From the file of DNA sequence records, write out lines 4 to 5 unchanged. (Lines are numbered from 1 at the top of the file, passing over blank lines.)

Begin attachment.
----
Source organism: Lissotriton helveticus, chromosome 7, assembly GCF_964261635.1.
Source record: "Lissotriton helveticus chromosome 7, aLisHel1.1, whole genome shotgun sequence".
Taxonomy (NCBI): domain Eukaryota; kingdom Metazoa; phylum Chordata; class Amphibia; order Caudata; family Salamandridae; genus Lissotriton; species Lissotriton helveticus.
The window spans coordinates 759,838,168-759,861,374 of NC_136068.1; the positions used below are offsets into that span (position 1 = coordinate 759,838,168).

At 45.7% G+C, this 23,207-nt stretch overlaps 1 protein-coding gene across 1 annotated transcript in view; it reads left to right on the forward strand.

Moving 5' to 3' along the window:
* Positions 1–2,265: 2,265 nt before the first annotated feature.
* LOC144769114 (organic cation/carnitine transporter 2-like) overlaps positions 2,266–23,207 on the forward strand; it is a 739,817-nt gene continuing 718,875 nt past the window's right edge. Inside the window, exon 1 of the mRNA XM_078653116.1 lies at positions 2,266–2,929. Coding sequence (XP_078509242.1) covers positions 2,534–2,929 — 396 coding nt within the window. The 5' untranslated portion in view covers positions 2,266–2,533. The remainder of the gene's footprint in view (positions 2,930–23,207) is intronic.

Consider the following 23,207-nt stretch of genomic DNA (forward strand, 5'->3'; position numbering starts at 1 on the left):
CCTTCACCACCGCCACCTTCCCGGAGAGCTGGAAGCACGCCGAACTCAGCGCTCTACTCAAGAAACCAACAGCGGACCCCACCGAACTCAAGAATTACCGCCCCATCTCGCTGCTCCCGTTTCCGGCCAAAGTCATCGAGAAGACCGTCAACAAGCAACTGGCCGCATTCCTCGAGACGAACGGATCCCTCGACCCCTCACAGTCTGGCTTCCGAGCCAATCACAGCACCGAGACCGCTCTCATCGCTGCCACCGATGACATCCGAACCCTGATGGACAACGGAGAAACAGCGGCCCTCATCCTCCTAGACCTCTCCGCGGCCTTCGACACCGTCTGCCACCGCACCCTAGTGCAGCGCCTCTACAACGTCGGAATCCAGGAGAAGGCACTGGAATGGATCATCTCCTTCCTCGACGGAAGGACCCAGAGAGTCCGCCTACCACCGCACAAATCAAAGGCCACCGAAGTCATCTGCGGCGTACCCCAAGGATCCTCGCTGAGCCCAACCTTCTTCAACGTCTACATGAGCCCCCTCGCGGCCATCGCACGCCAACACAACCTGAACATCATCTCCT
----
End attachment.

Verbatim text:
The window spans coordinates 759,838,168-759,861,374 of NC_136068.1; the positions used below are offsets into that span (position 1 = coordinate 759,838,168).

At 45.7% G+C, this 23,207-nt stretch overlaps 1 protein-coding gene across 1 annotated transcript in view; it reads left to right on the forward strand.